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One Year After Heat Deaths, Coroner Pushes for Change

But critics say there’s too much emphasis on communicating the danger and not enough on helping people escape the heat.

Jen St. Denis 7 Jun 2022TheTyee.ca

Jen St. Denis is The Tyee’s Downtown Eastside reporter. Find her on Twitter @JenStDen.

The BC Coroners Service says 619 B.C. residents died during an extreme heat event in June 2021. The report also confirmed which groups were most vulnerable to heat-related illness and death: most of the people who died had one or more chronic health conditions, lived in poverty or were socially isolated.

The service also says there was a lag between the heat alerts issued by Environment and Climate Change Canada and public agencies such as health authorities and municipalities.

British Columbia, Washington and Oregon all experienced record-breaking temperatures from June 25 to July 1, but the heat dome killed many more people in B.C. than in the neighbouring states: Washington recorded 157 deaths, while 107 died in Oregon.

The BC Coroners’ death review panel is recommending wholesale changes to the way B.C. responds to extreme heat events, starting with the establishment of a new heat alert and response system the provincial government has already announced is being implemented.

But critics say the report places too much emphasis on communication and wellness checks, and say there needs to be a funding commitment for things like air conditioners or hotel rooms for people who may not be able to access a cool place in their home or nearby.

“There are no recommendations that create new options for people to escape the heat in 2022 that did not exist in 2021, the year that 619 people died in one week as a result of the heat,” said Gabrielle Peters, a disabled writer who lives in social housing and was a member of the death review panel.

Peters said she found it difficult to participate on the panel because members met in person and were not required to wear masks to protect against COVID-19. She said that while she was offered the chance to participate remotely, tech problems made it hard to communicate. In the end, she said, none of her recommendations were adopted and she asked that her name be removed from the finished report.

The BC Coroners Service said Peter’s participation in the panel was appreciated and “reflects much of the information and recommendations Gabrielle provided.”*

Adam Olsen, a Green Party MLA, said the government’s response so far has been inadequate.

“Telling British Columbians to purchase air conditioners, heat pumps, thermal blinds, fans and digital thermometers is out of touch with the cost of living in this province,” he said. “The BC NDP haven’t offered programs to assist low-income and vulnerable people to purchase these tools, nor developed a co-ordinated plan to get low-mobility people to cooling centres.”

The report authors’ recommendations include calling for new procedures to be adopted for checking on vulnerable people. By June 30, the panel is calling on provincial health authorities to ensure that home and community care services identify and prioritize clients who need to have home visits and regular contact during an extreme heat emergency.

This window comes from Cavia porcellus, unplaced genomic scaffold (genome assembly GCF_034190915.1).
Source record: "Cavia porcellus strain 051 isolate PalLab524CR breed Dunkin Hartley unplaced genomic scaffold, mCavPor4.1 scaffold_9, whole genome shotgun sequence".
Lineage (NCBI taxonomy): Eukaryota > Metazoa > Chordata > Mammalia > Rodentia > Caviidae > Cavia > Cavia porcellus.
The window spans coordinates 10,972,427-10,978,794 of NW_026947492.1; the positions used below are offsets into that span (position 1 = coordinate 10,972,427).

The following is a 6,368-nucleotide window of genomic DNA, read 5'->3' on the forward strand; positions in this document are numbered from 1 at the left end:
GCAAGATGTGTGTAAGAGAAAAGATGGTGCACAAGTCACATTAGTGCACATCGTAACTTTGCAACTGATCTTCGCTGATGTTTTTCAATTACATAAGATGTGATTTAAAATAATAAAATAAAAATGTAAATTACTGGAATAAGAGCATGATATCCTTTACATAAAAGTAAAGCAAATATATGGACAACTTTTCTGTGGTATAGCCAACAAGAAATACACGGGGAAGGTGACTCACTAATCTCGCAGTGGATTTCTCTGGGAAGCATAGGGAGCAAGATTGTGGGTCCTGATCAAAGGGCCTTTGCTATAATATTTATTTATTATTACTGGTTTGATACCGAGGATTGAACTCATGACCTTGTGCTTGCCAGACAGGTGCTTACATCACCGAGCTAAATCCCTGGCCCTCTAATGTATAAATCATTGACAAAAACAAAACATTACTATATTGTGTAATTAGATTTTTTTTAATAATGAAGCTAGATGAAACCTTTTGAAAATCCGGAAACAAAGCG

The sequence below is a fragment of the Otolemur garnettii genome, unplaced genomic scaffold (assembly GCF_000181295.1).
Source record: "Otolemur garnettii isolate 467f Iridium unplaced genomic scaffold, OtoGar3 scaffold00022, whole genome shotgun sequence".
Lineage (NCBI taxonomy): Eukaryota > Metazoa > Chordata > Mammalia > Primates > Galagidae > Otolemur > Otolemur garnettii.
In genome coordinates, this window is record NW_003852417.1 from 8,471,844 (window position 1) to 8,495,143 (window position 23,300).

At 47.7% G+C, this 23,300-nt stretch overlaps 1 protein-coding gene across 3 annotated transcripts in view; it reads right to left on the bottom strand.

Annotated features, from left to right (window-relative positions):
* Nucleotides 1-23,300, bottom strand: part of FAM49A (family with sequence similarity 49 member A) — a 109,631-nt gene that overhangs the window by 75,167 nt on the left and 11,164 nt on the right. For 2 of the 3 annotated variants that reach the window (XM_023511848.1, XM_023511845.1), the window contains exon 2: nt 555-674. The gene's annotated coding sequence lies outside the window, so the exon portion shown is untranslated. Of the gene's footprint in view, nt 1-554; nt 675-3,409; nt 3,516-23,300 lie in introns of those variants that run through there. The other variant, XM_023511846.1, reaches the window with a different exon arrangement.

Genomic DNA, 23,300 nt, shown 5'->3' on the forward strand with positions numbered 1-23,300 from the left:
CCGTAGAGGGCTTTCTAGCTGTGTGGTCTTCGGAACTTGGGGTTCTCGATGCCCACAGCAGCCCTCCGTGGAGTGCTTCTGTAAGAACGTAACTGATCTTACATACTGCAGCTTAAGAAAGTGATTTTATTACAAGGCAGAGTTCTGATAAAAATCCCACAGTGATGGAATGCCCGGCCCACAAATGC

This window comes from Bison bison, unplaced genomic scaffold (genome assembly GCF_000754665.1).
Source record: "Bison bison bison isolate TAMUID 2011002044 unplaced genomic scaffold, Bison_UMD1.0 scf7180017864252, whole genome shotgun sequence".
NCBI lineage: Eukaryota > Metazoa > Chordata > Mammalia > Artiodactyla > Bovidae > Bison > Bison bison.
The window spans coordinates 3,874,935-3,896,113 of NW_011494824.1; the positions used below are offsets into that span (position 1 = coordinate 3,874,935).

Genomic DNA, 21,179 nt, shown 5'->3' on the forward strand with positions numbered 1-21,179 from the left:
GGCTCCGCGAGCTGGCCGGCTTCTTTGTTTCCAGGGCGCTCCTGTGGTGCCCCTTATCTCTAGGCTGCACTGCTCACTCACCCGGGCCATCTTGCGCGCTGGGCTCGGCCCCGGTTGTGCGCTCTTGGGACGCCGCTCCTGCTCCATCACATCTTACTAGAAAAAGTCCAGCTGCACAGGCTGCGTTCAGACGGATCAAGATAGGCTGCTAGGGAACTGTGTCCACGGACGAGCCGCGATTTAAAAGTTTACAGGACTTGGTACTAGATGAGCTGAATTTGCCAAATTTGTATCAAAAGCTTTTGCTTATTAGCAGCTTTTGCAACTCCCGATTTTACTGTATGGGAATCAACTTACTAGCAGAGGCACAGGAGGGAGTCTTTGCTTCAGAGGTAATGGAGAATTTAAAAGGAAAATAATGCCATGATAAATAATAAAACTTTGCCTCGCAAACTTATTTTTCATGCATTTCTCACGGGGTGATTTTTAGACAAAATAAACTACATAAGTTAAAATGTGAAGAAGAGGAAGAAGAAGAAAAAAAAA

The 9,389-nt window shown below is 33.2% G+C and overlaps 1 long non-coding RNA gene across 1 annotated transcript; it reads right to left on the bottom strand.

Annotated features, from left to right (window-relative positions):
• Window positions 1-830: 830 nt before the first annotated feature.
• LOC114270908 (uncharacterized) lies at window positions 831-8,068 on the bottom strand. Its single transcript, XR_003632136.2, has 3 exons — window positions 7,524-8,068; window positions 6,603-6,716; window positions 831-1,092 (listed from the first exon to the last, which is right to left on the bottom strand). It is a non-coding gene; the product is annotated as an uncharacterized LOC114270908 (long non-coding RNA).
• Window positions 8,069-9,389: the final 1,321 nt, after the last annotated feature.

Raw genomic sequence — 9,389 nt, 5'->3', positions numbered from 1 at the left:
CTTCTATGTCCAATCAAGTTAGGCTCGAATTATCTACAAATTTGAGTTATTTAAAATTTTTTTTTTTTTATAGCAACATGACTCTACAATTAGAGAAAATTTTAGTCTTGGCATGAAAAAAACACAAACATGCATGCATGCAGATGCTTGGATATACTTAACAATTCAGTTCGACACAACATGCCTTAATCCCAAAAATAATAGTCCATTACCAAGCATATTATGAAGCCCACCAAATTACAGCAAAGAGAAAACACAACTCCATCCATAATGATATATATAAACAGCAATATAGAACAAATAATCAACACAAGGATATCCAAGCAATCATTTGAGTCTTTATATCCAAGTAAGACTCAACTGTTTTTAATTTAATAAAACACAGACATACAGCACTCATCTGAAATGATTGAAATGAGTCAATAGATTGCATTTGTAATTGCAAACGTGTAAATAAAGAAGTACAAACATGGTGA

The panel is also calling for the Union of BC Municipalities to consider how to put community wellness checks in place.

Another recommendation is to review issuing “cooling devices” such as fans as “medical equipment” to people at risk of dying during an extreme heat event — but the deadline on that recommendation is Dec. 1, which means it won’t come into effect in time for this summer.

Longer-term recommendations target changes to the building codes and rebates to help with the cost of installing air conditioning in homes.

The report highlights that 67 per cent of the people who died were over the age of 70 and almost all were injured while they were inside their homes, where temperatures can build up over the course of the day.

But the urban environment people live in also plays a big part: people who lived near busy roads in high-density neighbourhoods with large buildings and fewer trees were more likely to die during the heat dome. Cities need to find ways to increase green space and shading to provide “naturally cooler areas where people can find respite from extreme heat events,” according to the report.

The review panel found that 39 per cent of people who died of heat-related causes were injured inside condos or apartments; 33.9 per cent were in a detached house; 10 per cent were injured by heat inside a single-room occupancy hotel or other social or supportive housing; 6.5 per cent were in a trailer home or RV; and 6.5 per cent lived in assisted living or long-term care. Just 13 people, or 1.5 per cent of the total deaths, were injured by heat outside.

The report authors say two of the most impactful interventions during future extreme heat events will be to make sure people have a way to keep cool inside their home or a nearby location like an air-conditioned building lobby, and to conduct “heat-informed” checks on vulnerable people.

Dr. Taj Baidwan, chief medical officer for the BC Coroners Service, said the details of cooling centres or other options will largely be left up to local governments to handle, but the death review panel hoped to offer a “road map.”

“We offered the opinion that local communities know best how to do this,” Baidwan said. “And what you’ve got to do is marry up resource and wealth of knowledge that exists at local level to make sure you create the right effect in every community.”

* Story updated on June 7 at 3:28 p.m. to include additional comment from the BC Coroners Service.  [Tyee]

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